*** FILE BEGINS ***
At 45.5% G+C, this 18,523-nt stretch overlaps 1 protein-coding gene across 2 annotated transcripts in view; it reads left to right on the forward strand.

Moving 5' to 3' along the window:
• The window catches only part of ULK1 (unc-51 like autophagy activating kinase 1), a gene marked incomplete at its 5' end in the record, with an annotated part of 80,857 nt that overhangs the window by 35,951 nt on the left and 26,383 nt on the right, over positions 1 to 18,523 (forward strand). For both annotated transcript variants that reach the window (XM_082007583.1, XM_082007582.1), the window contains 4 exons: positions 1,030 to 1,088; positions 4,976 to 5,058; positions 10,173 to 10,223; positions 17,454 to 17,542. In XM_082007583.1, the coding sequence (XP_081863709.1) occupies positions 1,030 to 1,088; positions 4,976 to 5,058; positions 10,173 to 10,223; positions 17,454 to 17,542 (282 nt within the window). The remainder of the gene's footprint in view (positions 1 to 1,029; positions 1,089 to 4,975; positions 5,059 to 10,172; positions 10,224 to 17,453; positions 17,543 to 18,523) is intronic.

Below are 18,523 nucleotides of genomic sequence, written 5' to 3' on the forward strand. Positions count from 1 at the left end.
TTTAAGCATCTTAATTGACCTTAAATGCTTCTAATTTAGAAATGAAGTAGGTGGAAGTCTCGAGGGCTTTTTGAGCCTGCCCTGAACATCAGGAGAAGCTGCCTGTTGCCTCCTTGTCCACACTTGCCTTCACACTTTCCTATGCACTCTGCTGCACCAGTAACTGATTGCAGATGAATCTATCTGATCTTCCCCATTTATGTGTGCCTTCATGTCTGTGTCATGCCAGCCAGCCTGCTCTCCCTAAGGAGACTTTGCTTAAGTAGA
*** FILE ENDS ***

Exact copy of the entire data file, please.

At 45.5% G+C, this 18,523-nt stretch overlaps 1 protein-coding gene across 2 annotated transcripts in view; it reads left to right on the forward strand.

Moving 5' to 3' along the window:
• The window catches only part of ULK1 (unc-51 like autophagy activating kinase 1), a gene marked incomplete at its 5' end in the record, with an annotated part of 80,857 nt that overhangs the window by 35,951 nt on the left and 26,383 nt on the right, over positions 1 to 18,523 (forward strand). For both annotated transcript variants that reach the window (XM_082007583.1, XM_082007582.1), the window contains 4 exons: positions 1,030 to 1,088; positions 4,976 to 5,058; positions 10,173 to 10,223; positions 17,454 to 17,542. In XM_082007583.1, the coding sequence (XP_081863709.1) occupies positions 1,030 to 1,088; positions 4,976 to 5,058; positions 10,173 to 10,223; positions 17,454 to 17,542 (282 nt within the window). The remainder of the gene's footprint in view (positions 1 to 1,029; positions 1,089 to 4,975; positions 5,059 to 10,172; positions 10,224 to 17,453; positions 17,543 to 18,523) is intronic.

Below are 18,523 nucleotides of genomic sequence, written 5' to 3' on the forward strand. Positions count from 1 at the left end.
TTTAAGCATCTTAATTGACCTTAAATGCTTCTAATTTAGAAATGAAGTAGGTGGAAGTCTCGAGGGCTTTTTGAGCCTGCCCTGAACATCAGGAGAAGCTGCCTGTTGCCTCCTTGTCCACACTTGCCTTCACACTTTCCTATGCACTCTGCTGCACCAGTAACTGATTGCAGATGAATCTATCTGATCTTCCCCATTTATGTGTGCCTTCATGTCTGTGTCATGCCAGCCAGCCTGCTCTCCCTAAGGAGACTTTGCTTAAGTAGA